• Strengthening Exercises - particularly of the back extensors can assist not only with pain management and with improving posture
  • Weightbearing Exercises - should be included into the programme as mechanical loading will stimulate osteogenesis (Wolff’s law)[14], improving bone quality and reducing the risk of (or worsening of) osteoporosis.
  • Stretching - Care needs to be taken not to overstretch, especially spinal flexion, as this may alter the protective mechanisms against back pain.[15]
  • Pain Management - advice on the use of heat and ice
  • Advice and transfer practice - teaching the client how to move from one position to another may help to minimise unnecessary load on the spine
  • Manual handling training and activities of daily living - correct techniques on lifting and daily tasks can help reduce the load on the spine and other joints
  • Balance and Proprioception Training - This is especially beneficial for clients who are at risk of falling
  • Posture Re-education - adopting correct posture at rest and when active can help to reduce the stress on the spine, muscles and ligaments.

At each step of the programme the patient should be treated like an individual and their level of pain, function and lifestyle should be taken into account. Close monitoring is necessary to ensure that the programme is progressed in accordance with the patient's status and needs.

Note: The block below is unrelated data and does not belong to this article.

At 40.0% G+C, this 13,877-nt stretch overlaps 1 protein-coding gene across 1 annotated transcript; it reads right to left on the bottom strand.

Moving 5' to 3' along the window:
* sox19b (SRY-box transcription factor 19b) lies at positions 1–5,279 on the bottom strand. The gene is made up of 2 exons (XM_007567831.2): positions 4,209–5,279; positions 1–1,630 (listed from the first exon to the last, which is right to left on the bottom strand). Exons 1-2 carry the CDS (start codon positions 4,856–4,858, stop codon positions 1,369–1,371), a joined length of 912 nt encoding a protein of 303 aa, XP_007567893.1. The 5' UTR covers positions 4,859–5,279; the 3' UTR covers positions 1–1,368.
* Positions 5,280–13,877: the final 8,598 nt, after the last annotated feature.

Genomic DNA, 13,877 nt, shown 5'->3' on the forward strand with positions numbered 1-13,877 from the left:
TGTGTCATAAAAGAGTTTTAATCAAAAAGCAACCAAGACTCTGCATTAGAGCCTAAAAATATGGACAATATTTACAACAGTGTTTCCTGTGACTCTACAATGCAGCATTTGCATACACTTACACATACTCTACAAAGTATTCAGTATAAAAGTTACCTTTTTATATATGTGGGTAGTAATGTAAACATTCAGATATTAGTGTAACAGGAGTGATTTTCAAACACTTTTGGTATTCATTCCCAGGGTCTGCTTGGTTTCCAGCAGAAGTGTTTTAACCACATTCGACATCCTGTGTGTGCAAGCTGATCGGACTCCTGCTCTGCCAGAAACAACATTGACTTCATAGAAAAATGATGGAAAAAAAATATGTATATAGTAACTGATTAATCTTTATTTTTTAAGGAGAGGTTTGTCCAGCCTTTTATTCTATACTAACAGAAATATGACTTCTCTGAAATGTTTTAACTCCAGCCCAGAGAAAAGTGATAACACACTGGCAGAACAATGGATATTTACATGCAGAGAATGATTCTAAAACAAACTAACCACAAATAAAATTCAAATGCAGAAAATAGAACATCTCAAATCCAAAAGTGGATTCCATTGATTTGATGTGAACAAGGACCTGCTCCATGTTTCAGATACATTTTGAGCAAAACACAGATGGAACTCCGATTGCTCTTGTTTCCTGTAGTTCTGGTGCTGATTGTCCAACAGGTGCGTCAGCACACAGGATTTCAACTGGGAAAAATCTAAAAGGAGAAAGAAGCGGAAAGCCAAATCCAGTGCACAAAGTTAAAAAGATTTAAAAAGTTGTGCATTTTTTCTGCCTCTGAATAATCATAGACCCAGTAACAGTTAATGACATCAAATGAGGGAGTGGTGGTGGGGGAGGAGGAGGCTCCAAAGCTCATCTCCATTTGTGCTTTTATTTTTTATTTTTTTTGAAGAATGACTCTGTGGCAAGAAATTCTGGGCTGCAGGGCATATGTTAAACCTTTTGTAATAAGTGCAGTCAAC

Outcome Measures

Outcome measures can help assess a patient's current status and function and monitor their progress. Below are some of the most common used to determine the need for this procedure and also to predict and review outcomes of the surgery and subsequent interventions.

Case Studies

http://web.ebscohost.com.dml.regis.edu/ehost/pdf?vid=4&hid=103&sid=bc9cf379-25b6-487a-be82-e0f59aade795%40sessionmgr11-2

References

  1. Wong X, Reiley MA, Garfin S. Vertebroplasty/Kyphoplasty. J women’s imaging 2000;2: 117-24
  2. 2.0 2.1 2.2 2.3 Heini PF, Orler R. Kyphoplasty for treatment of osteoporotic vertebral fractures. European spine journal. 2004 May 1;13(3):184-92.
  3. Pflugmacher R, Kandziora F, Schroeder RJ, Melcher I, Haas NP, Klostermann CK. Percutaneous balloon kyphoplasty in the treatment of pathological vertebral body fracture and deformity in multiple myeloma: a one-year follow-up. Acta Radiologica. 2006 Jan 1;47(4):369-76.
  4. 4.0 4.1 Garfin S, Bono C. Kyphoplasty and Vertebroplasty for the Treatment of Painful Osteoporotic Vertebral Compression Fractures. In Advances in Spinal Fusion 2003 Oct 21 (pp. 43-60). CRC Press.
  5. 5.0 5.1 Hardouin, P., Fayada, P., Leclet, H., & Chopin, D. (2002). Kyphoplasty. Joint Bone Spine, 69(3), 256–261.